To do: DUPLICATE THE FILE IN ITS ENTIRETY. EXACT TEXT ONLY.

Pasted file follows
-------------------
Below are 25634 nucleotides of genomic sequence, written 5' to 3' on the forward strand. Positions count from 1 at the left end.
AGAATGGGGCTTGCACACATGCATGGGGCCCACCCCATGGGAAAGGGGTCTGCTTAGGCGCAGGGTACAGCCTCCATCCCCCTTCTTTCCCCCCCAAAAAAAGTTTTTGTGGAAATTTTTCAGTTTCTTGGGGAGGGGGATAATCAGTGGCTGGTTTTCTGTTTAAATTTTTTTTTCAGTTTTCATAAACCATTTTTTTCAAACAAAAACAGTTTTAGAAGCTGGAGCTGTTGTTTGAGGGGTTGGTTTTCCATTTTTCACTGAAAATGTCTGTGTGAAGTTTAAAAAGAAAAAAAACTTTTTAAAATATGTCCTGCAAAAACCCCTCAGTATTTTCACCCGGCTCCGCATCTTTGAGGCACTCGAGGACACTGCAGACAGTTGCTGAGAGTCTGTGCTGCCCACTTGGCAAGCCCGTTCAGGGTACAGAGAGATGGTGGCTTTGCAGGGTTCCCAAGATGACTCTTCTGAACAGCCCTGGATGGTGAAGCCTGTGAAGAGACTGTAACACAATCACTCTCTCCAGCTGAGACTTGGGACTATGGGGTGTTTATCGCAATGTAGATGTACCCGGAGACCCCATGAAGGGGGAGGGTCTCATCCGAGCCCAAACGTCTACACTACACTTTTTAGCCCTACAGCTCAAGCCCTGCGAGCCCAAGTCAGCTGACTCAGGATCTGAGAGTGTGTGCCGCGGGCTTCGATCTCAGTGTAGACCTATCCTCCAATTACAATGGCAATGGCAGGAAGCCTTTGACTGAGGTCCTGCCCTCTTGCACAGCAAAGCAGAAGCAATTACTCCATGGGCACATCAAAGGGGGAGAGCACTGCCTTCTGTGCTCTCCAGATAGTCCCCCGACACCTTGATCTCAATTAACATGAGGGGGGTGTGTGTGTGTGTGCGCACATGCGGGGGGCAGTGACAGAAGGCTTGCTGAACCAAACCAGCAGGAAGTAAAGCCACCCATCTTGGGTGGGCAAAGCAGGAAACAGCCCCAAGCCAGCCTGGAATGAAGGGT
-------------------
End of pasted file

Below are 25634 nucleotides of genomic sequence, written 5' to 3' on the forward strand. Positions count from 1 at the left end.
AGAATGGGGCTTGCACACATGCATGGGGCCCACCCCATGGGAAAGGGGTCTGCTTAGGCGCAGGGTACAGCCTCCATCCCCCTTCTTTCCCCCCCAAAAAAAGTTTTTGTGGAAATTTTTCAGTTTCTTGGGGAGGGGGATAATCAGTGGCTGGTTTTCTGTTTAAATTTTTTTTTCAGTTTTCATAAACCATTTTTTTCAAACAAAAACAGTTTTAGAAGCTGGAGCTGTTGTTTGAGGGGTTGGTTTTCCATTTTTCACTGAAAATGTCTGTGTGAAGTTTAAAAAGAAAAAAAACTTTTTAAAATATGTCCTGCAAAAACCCCTCAGTATTTTCACCCGGCTCCGCATCTTTGAGGCACTCGAGGACACTGCAGACAGTTGCTGAGAGTCTGTGCTGCCCACTTGGCAAGCCCGTTCAGGGTACAGAGAGATGGTGGCTTTGCAGGGTTCCCAAGATGACTCTTCTGAACAGCCCTGGATGGTGAAGCCTGTGAAGAGACTGTAACACAATCACTCTCTCCAGCTGAGACTTGGGACTATGGGGTGTTTATCGCAATGTAGATGTACCCGGAGACCCCATGAAGGGGGAGGGTCTCATCCGAGCCCAAACGTCTACACTACACTTTTTAGCCCTACAGCTCAAGCCCTGCGAGCCCAAGTCAGCTGACTCAGGATCTGAGAGTGTGTGCCGCGGGCTTCGATCTCAGTGTAGACCTATCCTCCAATTACAATGGCAATGGCAGGAAGCCTTTGACTGAGGTCCTGCCCTCTTGCACAGCAAAGCAGAAGCAATTACTCCATGGGCACATCAAAGGGGGAGAGCACTGCCTTCTGTGCTCTCCAGATAGTCCCCCGACACCTTGATCTCAATTAACATGAGGGGGGTGTGTGTGTGTGTGCGCACATGCGGGGGGCAGTGACAGAAGGCTTGCTGAACCAAACCAGCAGGAAGTAAAGCCACCCATCTTGGGTGGGCAAAGCAGGAAACAGCCCCAAGCCAGCCTGGAATGAAGGGT